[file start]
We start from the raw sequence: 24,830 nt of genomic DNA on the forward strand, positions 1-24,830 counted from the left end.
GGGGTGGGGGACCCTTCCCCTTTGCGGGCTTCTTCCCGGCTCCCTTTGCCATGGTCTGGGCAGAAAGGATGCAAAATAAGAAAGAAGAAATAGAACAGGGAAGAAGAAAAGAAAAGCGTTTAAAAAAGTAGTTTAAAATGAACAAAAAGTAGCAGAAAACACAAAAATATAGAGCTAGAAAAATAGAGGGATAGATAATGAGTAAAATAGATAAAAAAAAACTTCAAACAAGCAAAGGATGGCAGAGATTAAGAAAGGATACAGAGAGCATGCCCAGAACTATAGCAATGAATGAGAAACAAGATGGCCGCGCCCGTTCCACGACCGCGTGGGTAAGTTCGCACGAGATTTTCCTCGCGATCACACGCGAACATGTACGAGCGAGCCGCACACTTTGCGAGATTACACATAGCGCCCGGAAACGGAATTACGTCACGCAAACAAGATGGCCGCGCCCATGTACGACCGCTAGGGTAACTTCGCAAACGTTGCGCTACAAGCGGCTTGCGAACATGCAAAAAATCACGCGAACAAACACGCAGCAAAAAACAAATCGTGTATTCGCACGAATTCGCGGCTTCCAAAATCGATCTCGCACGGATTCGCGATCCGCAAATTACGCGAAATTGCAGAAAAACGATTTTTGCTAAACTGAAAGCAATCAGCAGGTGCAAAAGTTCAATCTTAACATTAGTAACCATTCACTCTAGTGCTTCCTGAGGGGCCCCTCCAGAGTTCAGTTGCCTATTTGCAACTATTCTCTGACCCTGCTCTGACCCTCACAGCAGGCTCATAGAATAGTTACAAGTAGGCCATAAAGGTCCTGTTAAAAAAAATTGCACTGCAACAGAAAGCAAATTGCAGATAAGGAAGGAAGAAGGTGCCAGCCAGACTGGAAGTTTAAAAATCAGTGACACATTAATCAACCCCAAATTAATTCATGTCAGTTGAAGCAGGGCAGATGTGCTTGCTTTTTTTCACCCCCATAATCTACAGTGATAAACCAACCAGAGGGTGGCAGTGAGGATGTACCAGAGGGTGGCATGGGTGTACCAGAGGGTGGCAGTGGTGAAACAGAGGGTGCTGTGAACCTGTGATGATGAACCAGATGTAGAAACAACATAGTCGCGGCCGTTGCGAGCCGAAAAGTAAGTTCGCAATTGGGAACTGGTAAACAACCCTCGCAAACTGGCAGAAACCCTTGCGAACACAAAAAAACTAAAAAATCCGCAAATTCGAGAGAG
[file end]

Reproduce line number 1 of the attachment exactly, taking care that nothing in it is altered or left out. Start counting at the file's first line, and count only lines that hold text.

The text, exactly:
We start from the raw sequence: 24,830 nt of genomic DNA on the forward strand, positions 1-24,830 counted from the left end.